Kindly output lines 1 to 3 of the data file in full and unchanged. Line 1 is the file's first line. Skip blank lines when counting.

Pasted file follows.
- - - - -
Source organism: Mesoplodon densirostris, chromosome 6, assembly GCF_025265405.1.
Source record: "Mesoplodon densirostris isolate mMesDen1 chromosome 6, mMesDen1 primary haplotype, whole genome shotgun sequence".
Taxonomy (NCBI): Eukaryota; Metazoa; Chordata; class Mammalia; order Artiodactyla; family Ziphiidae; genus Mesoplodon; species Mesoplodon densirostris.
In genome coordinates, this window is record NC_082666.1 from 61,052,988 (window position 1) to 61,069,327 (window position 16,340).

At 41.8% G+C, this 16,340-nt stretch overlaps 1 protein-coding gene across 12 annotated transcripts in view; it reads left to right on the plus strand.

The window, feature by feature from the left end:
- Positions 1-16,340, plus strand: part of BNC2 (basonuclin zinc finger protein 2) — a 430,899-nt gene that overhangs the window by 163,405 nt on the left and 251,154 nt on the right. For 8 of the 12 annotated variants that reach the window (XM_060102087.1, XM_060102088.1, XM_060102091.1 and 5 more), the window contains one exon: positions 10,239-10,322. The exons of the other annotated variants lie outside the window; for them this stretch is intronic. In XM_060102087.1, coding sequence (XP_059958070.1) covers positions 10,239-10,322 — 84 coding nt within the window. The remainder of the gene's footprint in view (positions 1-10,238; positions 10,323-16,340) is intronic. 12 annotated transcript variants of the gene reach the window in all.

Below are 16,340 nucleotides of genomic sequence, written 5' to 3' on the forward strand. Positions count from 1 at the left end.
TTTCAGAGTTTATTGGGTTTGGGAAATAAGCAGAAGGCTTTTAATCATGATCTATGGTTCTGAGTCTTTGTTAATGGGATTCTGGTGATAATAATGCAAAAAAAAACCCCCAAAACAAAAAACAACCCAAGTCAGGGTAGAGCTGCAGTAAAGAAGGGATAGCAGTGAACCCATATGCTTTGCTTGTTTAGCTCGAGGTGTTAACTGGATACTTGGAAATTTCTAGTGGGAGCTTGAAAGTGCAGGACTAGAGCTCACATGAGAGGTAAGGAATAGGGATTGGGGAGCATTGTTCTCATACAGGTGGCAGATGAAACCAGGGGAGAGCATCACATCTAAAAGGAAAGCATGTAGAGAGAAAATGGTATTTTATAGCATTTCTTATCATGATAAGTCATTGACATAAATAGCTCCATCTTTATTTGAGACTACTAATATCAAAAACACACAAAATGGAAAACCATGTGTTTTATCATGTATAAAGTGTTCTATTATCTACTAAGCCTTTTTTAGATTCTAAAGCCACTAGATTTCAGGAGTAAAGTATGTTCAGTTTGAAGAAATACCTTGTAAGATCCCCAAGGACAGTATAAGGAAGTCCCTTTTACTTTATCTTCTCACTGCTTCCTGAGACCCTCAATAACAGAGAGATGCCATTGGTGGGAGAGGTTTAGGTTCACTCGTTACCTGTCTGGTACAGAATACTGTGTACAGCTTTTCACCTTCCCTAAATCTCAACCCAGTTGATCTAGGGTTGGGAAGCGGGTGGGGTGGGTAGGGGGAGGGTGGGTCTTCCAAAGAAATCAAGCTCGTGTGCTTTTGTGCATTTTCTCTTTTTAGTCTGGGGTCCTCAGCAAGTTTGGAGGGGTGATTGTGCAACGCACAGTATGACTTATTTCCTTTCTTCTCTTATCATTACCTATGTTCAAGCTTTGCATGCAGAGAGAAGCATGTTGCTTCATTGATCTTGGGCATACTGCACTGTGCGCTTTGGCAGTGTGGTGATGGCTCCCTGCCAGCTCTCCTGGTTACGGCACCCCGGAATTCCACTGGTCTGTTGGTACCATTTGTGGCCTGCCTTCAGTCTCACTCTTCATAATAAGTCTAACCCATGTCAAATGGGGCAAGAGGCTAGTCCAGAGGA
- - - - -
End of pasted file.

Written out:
Source organism: Mesoplodon densirostris, chromosome 6, assembly GCF_025265405.1.
Source record: "Mesoplodon densirostris isolate mMesDen1 chromosome 6, mMesDen1 primary haplotype, whole genome shotgun sequence".
Taxonomy (NCBI): Eukaryota; Metazoa; Chordata; class Mammalia; order Artiodactyla; family Ziphiidae; genus Mesoplodon; species Mesoplodon densirostris.